I’m graduating from college in less than four months, and I definitely didn’t do this all on my own. My parents, grandparents, and extended family have provided endless support to me throughout my academic career. My friends and mentors have been there for me to celebrate my successes and encourage me to continue. But the more that I think about how I actually got to Drury, the more I realize that I have my high school teachers to thank for being here. For so many different reasons, I am so grateful to my teachers for the roles that they’ve played in my life and they are largely responsible for getting me here.
Lately, I’ve been procrastinating on other projects in order to write individualized graduation invitations to some of my high school teachers that really impacted my life, and I thought that I would share some of those on this blog as a thank you to anyone who has been a professor or a teacher. Your hard work doesn’t go unnoticed, and many of us still think about the great gifts that you’ve given us long after we graduate.
Dear Mrs. Campbell,
I’m an English and writing major, in part, because of junior honors English. I will never forget our first day of class, and you stood in front of us and said, “If you’re used to being spoon-fed in an English class, you don’t belong here.” I came home and told my mom that I needed to move out of the honors class because I was afraid I wasn’t good enough to be there. She wouldn’t let me out of the class, and I was so glad that I stayed.
You taught me what it meant to read closely. You taught me how to connect to literature in a way that I had never experienced before. I am eternally grateful to you for teaching me how to really fall in love with a character that I don’t have anything in common with. Still to this day, I think about the conversations we had about Ethan Frome and I realize that that was the first time I really learned how to talk about art.
Thank you for every way you inspired me in class, and thank you for thinking of me for the PEO scholarship. That was such a financial game changer for me when I went to Drury, and it meant the world to me that you believed in me enough to help me apply for a national scholarship.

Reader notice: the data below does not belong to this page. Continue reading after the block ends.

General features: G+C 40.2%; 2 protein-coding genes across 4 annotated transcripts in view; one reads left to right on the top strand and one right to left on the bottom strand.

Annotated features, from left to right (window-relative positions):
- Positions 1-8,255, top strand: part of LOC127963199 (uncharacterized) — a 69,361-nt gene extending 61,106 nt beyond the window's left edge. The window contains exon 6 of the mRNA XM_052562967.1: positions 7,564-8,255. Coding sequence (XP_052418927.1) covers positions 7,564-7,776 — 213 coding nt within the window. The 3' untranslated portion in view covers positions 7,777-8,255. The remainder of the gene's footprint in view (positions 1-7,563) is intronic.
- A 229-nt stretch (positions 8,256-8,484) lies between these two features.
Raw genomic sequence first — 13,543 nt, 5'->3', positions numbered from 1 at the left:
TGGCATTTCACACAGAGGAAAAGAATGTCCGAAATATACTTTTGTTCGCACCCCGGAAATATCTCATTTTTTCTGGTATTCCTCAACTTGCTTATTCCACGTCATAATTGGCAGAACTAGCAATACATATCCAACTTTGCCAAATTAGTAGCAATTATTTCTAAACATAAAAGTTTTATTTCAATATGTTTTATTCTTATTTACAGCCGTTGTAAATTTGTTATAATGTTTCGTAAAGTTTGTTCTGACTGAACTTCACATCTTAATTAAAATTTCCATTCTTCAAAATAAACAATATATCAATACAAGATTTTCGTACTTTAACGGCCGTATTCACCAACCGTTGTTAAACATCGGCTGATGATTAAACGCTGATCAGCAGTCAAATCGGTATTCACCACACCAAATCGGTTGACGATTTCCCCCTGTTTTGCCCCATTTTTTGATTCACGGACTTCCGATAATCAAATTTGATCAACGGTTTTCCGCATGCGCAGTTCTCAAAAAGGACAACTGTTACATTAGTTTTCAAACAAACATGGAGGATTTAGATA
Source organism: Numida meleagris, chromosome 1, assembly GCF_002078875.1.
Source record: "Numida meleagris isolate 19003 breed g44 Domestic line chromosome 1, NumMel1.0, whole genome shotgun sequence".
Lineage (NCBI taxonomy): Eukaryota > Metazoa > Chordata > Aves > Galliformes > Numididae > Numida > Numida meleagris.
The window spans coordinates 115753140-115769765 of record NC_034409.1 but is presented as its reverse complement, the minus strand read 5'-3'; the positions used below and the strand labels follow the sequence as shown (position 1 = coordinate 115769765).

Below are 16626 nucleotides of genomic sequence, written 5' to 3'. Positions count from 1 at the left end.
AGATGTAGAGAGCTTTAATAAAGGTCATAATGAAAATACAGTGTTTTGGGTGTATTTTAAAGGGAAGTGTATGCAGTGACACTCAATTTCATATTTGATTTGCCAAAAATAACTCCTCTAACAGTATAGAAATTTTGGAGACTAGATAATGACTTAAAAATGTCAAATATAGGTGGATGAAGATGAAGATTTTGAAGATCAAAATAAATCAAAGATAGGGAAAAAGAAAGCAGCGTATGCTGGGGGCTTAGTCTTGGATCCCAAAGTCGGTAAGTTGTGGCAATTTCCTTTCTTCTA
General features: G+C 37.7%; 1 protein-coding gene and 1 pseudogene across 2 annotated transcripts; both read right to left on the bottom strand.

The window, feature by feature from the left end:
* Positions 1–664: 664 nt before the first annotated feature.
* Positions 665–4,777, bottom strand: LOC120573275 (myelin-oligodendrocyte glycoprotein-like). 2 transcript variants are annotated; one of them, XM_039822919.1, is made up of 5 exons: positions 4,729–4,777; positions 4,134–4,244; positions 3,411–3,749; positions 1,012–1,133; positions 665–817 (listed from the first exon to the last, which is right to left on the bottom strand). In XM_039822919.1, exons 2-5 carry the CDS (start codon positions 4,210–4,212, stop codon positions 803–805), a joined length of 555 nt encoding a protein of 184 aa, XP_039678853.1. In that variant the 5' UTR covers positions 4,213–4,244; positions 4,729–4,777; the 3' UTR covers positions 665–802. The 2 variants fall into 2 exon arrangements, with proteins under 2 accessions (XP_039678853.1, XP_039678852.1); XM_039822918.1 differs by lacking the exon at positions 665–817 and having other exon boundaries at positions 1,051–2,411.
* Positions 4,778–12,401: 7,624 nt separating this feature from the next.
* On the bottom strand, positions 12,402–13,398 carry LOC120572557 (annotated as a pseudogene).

You are a person that I will always respect and I’m so glad I got to learn from you. Thank you for the role you had in molding my education and thank you for encouraging me to keep going.
Part of the reason that I transferred from my Christian school was so that I could join your top 1%, well respected debate and forensics team. I have never been as intimidated as when I stepped in your classroom for the first time. You didn’t coddle me and you didn’t accept mediocrity: you challenged me. I had to earn my place on your team, and you taught me what it meant to commit to something and stick with it.
You didn’t have time to deal with people who weren’t going to try, so it meant the world to me when you started to talk to me like I had potential. You didn’t throw around compliments, so when you told me I could do something, I knew that you meant it.
You were tough, but you convinced me that I could be someone if I put the time and work in. “Good is the enemy of great” has been the motto that I have carried with me since I was 15, and it is the reason that I’m graduating with three majors and a minor in four years. You’re the reason that I tried in high school. Because of that, I got into a great college, worked my ass off, and I’m doing something with my life (hopefully).
You changed me from a person who was smart and lazy to a person who works hard and achieves. I owe you all the thanks in the world for what you’ve done for me as a person and what you’ve taught me.
As a principal, I know you’re impacting even more lives than when you were a coach. But you were a damn good coach and I wouldn’t trade the two years that I had working with you for anything.
Dear Ms. Croan,
You are the only math teacher that I have ever had to who really knew how to explain math in a way that actually made sense. I will never forget being miserable about geometry, and then talking to you during seminar. You sat me down and taught me the problem the way that you taught me in class, and I didn’t understand. And then you were able to teach me the same problem from lots of different perspectives until you found a way to teach me in a way that I understood. You probably explained that one problem five or six times, and I can’t even express how much I really appreciated that extra effort that you put into my education. Not every teacher could do that.